I miss going out to the cinema. The news that Cineworld would be closing due to Covid has made me realise just how long it been since I was las sat in a cinema. I obviously hope that cinemas will survive but it seems clear that, post-Coronavirus, the way people watch films is going to change. I’d love to be able to go out and support my local cinema but I just don’t want to take the risk. I’m not officially shielding but as a “high risk” individual in a virus hotspot, it really doesn’t seem worth the risk to sit in a room full of strangers for a few hours. No matter how good Tenet might be. And it’s not fair to place the survival of a whole industry on individuals anyway. But I digress. For the time being, there are plenty of films being released on Netflix at the moment to keep me occupied. It won’t ever be the same but it’s something.Read more
Jumanji: The Next Level film might be the third film to include Jumanji in the title but it is actually the fourth film in the whole franchise. It’s easy to forget that Zathura: A Space Adventure is part of the same universe. Mostly because both the writer of the original books, Chris Van Allsburg, and director, Jon Favreau, wanted to distance it from the Robin Williams film. Favreau, in particular, didn’t like the film at all and wanted to make sure that people knew it. Yet, the studio was keen to show that both films were connected and Zathura is officially the second film in the Jumanji franchise. I’d never actually seen it, though, as I was 17 when it came out. It definitely wasn’t the kind of film the 17-year-old me would have been comfortable admitting to wanting to watch. So, I decided it was finally time. After all, it got a much better critical reaction than the first Jumanji film even if it didn’t do incredibly well at the box office. The opposite of Robin Williams’ film. Was the space adventure actually better or was this another time when the critics were way off in their assessment?
After watching the lovely but quite sad Ordinary Love for my Tuesday Review this week, I wanted to find something a bit sillier for my Throwback Thursday Review. After all, we’re living in quite a challenging time, so it’s important to find something to laugh about. I recently watched Horrible Histories: The Movie and it was pretty good. I know that I’m way too old for the television show at this point but I think it’s genius. I know that I read the books when I was younger but I’m not sure I ever truly appreciated them. If only the show had been around when I was a kid. I grew up loving history but I was always a little out of my depth academically. Although, if there’s one thing I do know, it’s literary history. So, of course, I appreciated the fact that the people behind Horrible Histories have also made a film about one of literature’s biggest figures. I never watched Bill when it came out. Maybe it was time?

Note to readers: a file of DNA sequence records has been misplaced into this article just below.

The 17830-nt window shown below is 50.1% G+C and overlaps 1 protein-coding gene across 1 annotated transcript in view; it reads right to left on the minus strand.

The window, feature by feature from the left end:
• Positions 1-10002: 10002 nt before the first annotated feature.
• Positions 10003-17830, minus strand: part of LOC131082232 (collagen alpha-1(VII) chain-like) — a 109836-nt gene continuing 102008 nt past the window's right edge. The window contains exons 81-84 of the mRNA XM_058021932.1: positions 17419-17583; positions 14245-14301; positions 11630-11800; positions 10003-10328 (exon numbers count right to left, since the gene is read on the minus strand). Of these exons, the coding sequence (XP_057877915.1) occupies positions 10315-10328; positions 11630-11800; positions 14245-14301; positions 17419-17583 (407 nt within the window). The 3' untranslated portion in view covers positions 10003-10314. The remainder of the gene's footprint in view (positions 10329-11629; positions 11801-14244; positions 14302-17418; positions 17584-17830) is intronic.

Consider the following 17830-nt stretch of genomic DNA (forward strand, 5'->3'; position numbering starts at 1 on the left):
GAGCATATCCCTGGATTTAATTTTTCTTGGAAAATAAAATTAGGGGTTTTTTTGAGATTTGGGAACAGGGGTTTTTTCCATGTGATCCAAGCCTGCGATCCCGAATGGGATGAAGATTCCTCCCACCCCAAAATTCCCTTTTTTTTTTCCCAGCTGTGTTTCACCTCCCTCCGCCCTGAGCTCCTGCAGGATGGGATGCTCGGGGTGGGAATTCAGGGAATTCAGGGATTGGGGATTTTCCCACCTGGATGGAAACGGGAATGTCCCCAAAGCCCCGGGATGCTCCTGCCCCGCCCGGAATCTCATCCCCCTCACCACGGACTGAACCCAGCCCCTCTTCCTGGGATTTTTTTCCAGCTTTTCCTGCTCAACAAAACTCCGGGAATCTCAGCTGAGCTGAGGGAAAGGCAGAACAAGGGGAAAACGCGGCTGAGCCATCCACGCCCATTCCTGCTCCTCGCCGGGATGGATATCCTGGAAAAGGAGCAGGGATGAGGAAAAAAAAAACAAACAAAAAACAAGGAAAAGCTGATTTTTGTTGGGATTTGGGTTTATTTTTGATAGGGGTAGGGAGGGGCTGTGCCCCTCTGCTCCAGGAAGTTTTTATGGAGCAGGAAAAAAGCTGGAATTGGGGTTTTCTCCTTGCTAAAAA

Last year, Netflix proved that it had some great things to offer the world of animation. Both Klaus and I Lost My Body were worthy Oscar nominees at this year’s Oscars. It’s just a shame that Toy Story 4 knocked them out of the park. But it did go to show that Netflix was willing to push boundaries somewhere at least. Yes, the comedies weren’t exactly anything to write home about but they were clearly picking interesting animated projects. So, I was interested in their new animated film even before I knew anything about it. I didn’t know the book it had been adapted from or what to expect. It looked pretty interesting from the trailer so I decided that it would be worth a chance. It looked like Henry Selick but with added rainbows. At the very least, I figured that it would be a pretty film.
Imagine a world in which the Baudelaire orphans aren’t orphans but they’re parents were both as awful as Count Olaf. That’s the best way I can think of to describe the premise of this story. The four Willoughby children were born to two parents that had no interest in raising children. Mother and father Willoughby were so in love with each other that they had none left for anyone else. So, when their children come along, they just leave them to fend for themselves. Tim, the eldest child, always tries to live up to the Willoughby name. His family used to be full of great people with even greater moustaches. He tries to instil these traditions in his younger sister and twin brothers but they just want to get as far away from their family as possible.